Help with Current Jim Palmer drivers

Topic 20581 | Page 2

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Brett Aquila's Comment
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So this "keep the left door closed and keep rolling stuff" yeah that's bad advice

Well for one, I don't think that advice necessarily means never stop no matter what. It means don't waste crazy amounts of time watching John Wayne movies at truck stops.

But I think more importantly you need to spend some time exercising. I made my living driving 3,000+ miles a week for 15 years. Now for the past 10 I've made my living sitting at a computer. But when I wasn't driving or I'm not at the computer I get a lot of exercise. When I was on the road I had some weights with me and I used to go jogging all the time. Now I hike and climb mountains and I belong to a gym where I lift weights and spend 45 minutes at a time on a stair stepper several days a week.

I don't think your problem was simply sitting too much. No one sits more than I do while they're working. Your problem is that you weren't getting any exercise when you didn't have to be sitting. Yes, getting up and walking around every 2 or 3 hours is a great idea. I always did that myself. But that isn't going to help your health much. You need real exercise.

G-Town's Comment
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I would go 250-300 miles before stopping and then that would be my 30 which I usually didn't even get out of truck for, then I do another 250-300 to complete my day.

Sitting in the truck during the 30 only exacerbates the issue. Using the 30 minute break as a period for walking, 20 minutes at a brisk pace and then again when you shut down is likely to improve your condition. Lowering the seat might also help improve circulation.

Brett's advice to exercise is also something I'd expect to hear from any physician treating something like this. Regular exercise is essential with any job requiring hours of sitting.

Phox's Comment
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I agree with you both on getting exercise... but you have to view that keep the door closed phrase from the outside view... it really does sound like your saying to just drive as much as possible and only stop if you have to.... this is the internet... what you mean to say and convey may appear much different to someone else reading it. you might mean it as dont slack off, treat this job as such, but someone else, especially new drivers may read it as only stop and get out for fuel & food / 10 hour break aka stuff they have no choice on.

the point i'm trying to make is that the "keep the doors closed" phrase is really bad to use with new drivers. They dont know the industry well enough yet to understand it properly.

G-Town's Comment
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Phox wrote:

...the point i'm trying to make is that the "keep the doors closed" phrase is really bad to use with new drivers. They don't know the industry well enough yet to understand it properly.

Brett's response to the above point:

Well for one, I don't think that advice necessarily means never stop no matter what. It means don't waste crazy amounts of time watching John Wayne movies at truck stops.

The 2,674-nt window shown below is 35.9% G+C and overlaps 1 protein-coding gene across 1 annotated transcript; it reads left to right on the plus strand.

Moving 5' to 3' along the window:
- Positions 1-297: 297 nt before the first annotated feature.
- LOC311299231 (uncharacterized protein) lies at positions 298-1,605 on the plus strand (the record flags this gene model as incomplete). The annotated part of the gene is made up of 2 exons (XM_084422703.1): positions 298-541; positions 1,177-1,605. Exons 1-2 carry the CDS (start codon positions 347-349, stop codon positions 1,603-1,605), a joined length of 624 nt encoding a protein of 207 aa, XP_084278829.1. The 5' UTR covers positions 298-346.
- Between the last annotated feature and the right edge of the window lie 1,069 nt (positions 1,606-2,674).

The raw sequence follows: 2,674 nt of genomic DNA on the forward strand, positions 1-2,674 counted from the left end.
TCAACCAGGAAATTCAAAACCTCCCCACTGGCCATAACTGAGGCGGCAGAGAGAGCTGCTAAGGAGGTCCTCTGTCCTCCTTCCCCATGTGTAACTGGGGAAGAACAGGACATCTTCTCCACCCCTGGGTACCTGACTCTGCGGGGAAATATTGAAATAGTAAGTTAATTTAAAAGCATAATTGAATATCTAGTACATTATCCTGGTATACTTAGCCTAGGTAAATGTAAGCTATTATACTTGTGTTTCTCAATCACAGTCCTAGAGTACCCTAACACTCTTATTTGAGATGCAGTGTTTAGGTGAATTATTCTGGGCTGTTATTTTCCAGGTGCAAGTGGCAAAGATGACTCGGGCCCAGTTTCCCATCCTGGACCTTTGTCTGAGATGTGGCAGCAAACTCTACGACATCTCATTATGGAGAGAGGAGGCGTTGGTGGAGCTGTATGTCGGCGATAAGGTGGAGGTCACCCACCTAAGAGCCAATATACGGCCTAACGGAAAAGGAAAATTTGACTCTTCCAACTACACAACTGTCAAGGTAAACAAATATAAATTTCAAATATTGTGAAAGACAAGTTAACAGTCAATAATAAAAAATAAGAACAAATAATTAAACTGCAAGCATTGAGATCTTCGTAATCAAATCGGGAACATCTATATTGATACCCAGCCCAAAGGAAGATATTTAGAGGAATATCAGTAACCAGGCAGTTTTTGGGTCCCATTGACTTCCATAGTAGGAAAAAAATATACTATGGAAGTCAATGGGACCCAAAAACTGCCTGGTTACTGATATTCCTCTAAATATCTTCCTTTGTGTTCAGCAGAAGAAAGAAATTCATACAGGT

Phox I understand what you are saying. However I think Brett covered the objection effectively. My reply was specifically directed as a response to your situation, not the "keep the doors closed" comment. I agree with Brett's assessment,...common sense, don't waste time, etc. Taken at 100% face value, the statement is not recommended and honestly I doubt OtrEscapeArtist intended it as a blanket statement.

OTR:

Over The Road

OTR driving normally means you'll be hauling freight to various customers throughout your company's hauling region. It often entails being gone from home for two to three weeks at a time.

John P.'s Comment
member avatar

Hi it good that you want to get the miles / km. But look arfter your body to .. there no re runs in life

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Keeping the wheels turing and the doors closed leads to more miles.

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It also leads to various health issues... I for one am getting tired of reading that line. I am the type who prefers to stop as little as possible so i can either maximize my miles or get shut down early enough to get more sleep and have a better parking spot. That caused me to develope adema in my feet (swelling due to retaining fluid) because I was not stopping and taking enough breaks. I would go 250-300 miles before stopping and then that would be my 30 which I usually didn't even get out of truck for, then I do another 250-300 to complete my day. When my feet got so big they looked like water baloons I went to doc... they were afraid I was having a blood clot or something else more serious and sent me to er. I ended up having to take 9 days medical leave because of it. I still have the problem but not as bad and I can manage it, but I also have to stop about every 2 hours and walk around.

So this "keep the left door closed and keep rolling stuff" yeah that's bad advice. I stop for about 15 min every 2 hours or so (obviously limited by truck stop or rest area availability), 3-4 times a day is not going to kill your miles.

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